Jul 142017

Let’s start with Mr. Mayes’ Statement:

There are no Assembly Republican votes for the Cap and Trade deal in its current form. We will not support a deal that doesn’t cut taxes, roll back regulations and protect ordinary Californians.
Over three months ago, Assembly Republicans laid out a set of priorities that would lead to our participation in an historic, bipartisan agreement to reform California’s Cap and Trade system.
Since that day, we have been transparent, direct and focused on our willingness to vote to establish a market-based approach to lower our greenhouse gas emissions rather than sit on the sidelines and allow a draconian, government-run command and control process that would harm consumers by making California even more un-affordable.
Today, we are in sight of a bipartisan agreement to cut taxes, roll back regulations and government overreach, and reduce costs for ordinary Californians and businesses while doing our part to protect the environment for future generations.
Unfortunately, this historic agreement remains elusive.
The first sentence is what gives me alarm bells. It implies Mr. Mayes is still open to a deal. You see, reducing the size of the cap and trade tax could be construed as a tax cut. Rolling back some, but not all job-killing cap and trade regulations but leaving other job-killers in place may also qualify. The words “current form” should be the most concerning as well, as this means the door is not shut.
It is clear that their polling data indicating that man-made-global-warming is the key issue and reacting as such is the key issue to future Republican success in their minds. If you accept the premise that it is man’s fault for Global Warming (I refuse to call it climate change, as this lie was concocted to cover for global warming when the earth started another cooling cycle), then you accept draconian regulation, loss of freedom, excess taxation and the like as the solution. This is wrong.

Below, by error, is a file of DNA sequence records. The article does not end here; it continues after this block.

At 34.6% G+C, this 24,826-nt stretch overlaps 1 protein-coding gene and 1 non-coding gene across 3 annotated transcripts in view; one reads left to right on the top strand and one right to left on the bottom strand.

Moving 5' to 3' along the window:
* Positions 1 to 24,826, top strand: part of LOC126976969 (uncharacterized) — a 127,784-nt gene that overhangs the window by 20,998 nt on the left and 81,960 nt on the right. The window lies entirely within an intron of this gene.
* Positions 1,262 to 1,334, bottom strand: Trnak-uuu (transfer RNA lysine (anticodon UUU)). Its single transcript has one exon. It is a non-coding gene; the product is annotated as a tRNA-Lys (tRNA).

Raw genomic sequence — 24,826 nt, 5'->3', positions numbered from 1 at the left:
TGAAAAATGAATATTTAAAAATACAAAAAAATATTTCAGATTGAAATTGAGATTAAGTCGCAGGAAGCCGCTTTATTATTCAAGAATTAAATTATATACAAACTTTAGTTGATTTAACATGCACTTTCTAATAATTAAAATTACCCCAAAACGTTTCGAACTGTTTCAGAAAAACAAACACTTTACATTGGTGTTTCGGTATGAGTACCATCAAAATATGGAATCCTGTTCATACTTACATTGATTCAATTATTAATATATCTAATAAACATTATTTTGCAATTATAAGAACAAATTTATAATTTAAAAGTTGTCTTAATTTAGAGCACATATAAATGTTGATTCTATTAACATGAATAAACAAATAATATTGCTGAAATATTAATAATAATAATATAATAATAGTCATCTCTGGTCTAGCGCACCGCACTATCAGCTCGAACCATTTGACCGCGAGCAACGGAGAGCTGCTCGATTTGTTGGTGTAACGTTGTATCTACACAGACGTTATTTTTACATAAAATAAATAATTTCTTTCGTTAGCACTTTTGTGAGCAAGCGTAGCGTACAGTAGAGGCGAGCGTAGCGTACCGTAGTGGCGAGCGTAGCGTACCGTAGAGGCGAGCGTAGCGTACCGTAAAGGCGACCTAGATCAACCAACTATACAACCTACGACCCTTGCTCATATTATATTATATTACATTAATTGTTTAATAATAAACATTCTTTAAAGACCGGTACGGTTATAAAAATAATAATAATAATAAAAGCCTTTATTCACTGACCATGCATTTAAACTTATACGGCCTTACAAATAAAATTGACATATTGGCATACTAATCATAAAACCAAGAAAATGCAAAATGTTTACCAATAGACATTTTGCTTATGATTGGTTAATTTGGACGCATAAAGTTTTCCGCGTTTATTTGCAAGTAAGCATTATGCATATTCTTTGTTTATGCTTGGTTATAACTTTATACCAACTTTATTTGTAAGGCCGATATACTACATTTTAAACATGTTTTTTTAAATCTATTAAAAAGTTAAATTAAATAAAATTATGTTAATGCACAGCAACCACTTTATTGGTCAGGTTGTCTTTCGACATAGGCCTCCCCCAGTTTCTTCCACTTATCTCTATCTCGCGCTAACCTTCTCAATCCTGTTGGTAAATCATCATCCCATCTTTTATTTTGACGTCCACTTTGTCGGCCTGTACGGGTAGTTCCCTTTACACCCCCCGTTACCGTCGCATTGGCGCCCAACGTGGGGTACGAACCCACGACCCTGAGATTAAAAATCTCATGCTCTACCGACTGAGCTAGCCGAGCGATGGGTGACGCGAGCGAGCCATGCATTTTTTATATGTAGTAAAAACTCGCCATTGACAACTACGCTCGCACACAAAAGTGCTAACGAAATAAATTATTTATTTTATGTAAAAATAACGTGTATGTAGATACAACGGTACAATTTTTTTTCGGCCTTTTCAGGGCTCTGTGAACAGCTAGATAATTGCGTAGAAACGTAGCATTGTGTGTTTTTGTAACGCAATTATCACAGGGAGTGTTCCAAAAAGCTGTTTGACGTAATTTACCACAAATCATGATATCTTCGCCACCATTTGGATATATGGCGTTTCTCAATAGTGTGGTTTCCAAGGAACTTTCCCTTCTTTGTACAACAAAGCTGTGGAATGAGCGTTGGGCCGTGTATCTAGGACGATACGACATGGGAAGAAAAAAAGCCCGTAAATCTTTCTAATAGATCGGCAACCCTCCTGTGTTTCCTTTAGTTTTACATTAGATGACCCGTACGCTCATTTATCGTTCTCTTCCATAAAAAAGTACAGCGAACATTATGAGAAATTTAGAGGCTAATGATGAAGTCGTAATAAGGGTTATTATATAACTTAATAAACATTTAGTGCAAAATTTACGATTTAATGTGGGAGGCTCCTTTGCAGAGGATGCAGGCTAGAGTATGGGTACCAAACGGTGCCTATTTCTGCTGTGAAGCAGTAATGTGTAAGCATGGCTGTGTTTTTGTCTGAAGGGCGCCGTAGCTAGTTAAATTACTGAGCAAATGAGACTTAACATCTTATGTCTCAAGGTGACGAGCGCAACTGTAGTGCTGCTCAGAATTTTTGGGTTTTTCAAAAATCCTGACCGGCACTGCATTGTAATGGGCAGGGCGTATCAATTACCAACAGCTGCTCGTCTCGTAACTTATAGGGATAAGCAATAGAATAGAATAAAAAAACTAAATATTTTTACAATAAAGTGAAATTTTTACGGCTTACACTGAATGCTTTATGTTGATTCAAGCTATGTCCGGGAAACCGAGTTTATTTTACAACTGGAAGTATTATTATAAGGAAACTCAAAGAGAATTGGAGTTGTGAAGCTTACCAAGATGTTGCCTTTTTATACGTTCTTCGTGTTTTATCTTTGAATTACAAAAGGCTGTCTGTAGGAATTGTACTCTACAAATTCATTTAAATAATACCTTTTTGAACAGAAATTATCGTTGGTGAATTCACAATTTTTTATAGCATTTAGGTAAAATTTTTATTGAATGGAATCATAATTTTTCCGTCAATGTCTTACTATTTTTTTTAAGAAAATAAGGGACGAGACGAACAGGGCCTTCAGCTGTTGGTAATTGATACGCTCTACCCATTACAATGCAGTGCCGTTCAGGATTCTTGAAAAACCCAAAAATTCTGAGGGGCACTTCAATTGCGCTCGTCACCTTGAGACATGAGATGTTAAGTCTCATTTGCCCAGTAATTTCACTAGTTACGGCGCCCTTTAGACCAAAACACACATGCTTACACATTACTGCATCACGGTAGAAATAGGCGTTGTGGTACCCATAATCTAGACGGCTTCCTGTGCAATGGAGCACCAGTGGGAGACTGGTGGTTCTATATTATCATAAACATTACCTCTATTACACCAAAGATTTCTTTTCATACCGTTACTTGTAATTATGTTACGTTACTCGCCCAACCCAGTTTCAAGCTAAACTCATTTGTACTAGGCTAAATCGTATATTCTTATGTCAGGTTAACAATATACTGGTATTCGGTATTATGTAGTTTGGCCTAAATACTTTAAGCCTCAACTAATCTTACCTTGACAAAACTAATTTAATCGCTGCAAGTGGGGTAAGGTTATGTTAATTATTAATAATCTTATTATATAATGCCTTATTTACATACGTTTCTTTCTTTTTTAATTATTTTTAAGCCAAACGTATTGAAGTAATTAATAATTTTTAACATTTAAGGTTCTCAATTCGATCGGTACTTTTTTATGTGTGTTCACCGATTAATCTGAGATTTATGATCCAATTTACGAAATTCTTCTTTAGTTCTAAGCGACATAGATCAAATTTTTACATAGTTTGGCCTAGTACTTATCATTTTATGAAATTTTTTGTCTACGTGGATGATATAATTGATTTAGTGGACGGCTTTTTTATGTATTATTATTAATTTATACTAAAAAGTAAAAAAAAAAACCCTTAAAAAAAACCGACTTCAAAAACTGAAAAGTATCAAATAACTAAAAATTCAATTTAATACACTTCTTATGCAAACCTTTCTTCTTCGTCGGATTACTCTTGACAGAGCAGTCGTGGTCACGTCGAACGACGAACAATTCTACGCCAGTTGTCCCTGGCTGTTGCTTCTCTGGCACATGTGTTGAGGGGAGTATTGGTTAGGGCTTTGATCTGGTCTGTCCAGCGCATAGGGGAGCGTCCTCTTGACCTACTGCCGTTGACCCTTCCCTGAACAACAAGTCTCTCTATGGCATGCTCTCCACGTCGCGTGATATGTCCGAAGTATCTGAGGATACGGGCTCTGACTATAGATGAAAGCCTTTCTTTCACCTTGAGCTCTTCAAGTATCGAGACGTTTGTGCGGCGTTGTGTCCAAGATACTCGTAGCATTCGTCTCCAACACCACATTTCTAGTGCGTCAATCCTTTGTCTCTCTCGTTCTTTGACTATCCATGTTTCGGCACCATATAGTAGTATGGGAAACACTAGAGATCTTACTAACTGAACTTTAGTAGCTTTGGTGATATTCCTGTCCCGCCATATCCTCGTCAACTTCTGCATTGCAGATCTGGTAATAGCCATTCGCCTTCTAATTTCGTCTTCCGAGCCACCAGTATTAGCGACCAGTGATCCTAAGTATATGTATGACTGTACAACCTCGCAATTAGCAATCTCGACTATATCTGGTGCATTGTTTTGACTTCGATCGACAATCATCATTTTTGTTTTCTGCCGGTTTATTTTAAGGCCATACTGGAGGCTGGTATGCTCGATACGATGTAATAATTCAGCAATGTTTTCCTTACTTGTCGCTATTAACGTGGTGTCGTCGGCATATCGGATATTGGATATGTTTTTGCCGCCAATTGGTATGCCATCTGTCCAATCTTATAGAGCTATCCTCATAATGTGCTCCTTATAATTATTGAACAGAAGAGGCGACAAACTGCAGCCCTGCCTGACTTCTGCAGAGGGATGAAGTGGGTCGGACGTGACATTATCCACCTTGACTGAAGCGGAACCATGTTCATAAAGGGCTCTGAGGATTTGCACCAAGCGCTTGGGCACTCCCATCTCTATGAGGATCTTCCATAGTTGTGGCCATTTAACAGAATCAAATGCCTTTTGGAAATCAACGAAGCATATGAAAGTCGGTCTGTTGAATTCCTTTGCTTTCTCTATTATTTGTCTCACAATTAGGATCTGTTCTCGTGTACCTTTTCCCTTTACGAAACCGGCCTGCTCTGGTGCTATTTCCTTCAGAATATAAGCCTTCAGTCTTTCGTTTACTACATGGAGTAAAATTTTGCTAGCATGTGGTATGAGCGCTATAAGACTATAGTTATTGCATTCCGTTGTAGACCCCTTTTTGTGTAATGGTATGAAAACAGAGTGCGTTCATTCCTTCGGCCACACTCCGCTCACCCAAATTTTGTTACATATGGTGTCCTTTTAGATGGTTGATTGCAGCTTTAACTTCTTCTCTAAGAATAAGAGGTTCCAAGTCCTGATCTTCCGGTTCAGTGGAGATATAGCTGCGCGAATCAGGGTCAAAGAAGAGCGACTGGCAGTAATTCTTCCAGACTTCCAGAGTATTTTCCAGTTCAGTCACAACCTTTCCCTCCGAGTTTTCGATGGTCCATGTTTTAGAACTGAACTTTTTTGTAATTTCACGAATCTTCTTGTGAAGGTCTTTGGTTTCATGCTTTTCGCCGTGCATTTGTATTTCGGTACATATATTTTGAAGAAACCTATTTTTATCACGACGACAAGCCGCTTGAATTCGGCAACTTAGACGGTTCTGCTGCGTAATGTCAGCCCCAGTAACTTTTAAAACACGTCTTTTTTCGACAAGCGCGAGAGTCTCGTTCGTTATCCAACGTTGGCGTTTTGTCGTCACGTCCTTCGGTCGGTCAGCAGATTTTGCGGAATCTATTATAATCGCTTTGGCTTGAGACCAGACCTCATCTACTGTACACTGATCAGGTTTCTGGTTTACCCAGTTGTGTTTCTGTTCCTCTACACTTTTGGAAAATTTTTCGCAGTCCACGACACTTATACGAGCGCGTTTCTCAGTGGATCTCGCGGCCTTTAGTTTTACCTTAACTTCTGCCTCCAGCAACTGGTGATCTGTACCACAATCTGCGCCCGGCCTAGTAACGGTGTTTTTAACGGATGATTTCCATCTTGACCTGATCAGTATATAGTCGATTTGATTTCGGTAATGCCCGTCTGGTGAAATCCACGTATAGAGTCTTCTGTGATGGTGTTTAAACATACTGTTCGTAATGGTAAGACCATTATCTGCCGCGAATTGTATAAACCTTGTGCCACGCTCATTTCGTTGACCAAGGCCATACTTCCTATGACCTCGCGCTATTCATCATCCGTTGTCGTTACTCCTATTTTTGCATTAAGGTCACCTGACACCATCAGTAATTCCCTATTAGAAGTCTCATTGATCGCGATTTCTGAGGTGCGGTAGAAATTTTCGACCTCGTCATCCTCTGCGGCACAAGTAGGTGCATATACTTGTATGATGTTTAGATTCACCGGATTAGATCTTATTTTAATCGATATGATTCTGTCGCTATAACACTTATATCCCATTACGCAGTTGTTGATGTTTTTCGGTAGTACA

On the subject of Republican Leadership, let me cast a distinction. When I refer to Republican Leadership, I am referring to Chad Mayes, Jean Fuller and the group of consultants and donors that make policy decisions and attempt to anoint Republican Candidates for various offices. CAGOP Leadership is a different group, even though there is overlap.
While I have criticized Mayes and others for their role in recruiting David Hadley in to the race, CAGOP leadership did not have a hand in recruiting Mr. Hadley. Hadley is indeed going to be pushed for an endorsement by CAGOP Vice Chair Kristen Olsen at a future convention, but that will require a 2/3 vote from the floor of the convention. In the future, I will make a clearer distinction for the readers between the Party leaders and the elected leader/consultant group.
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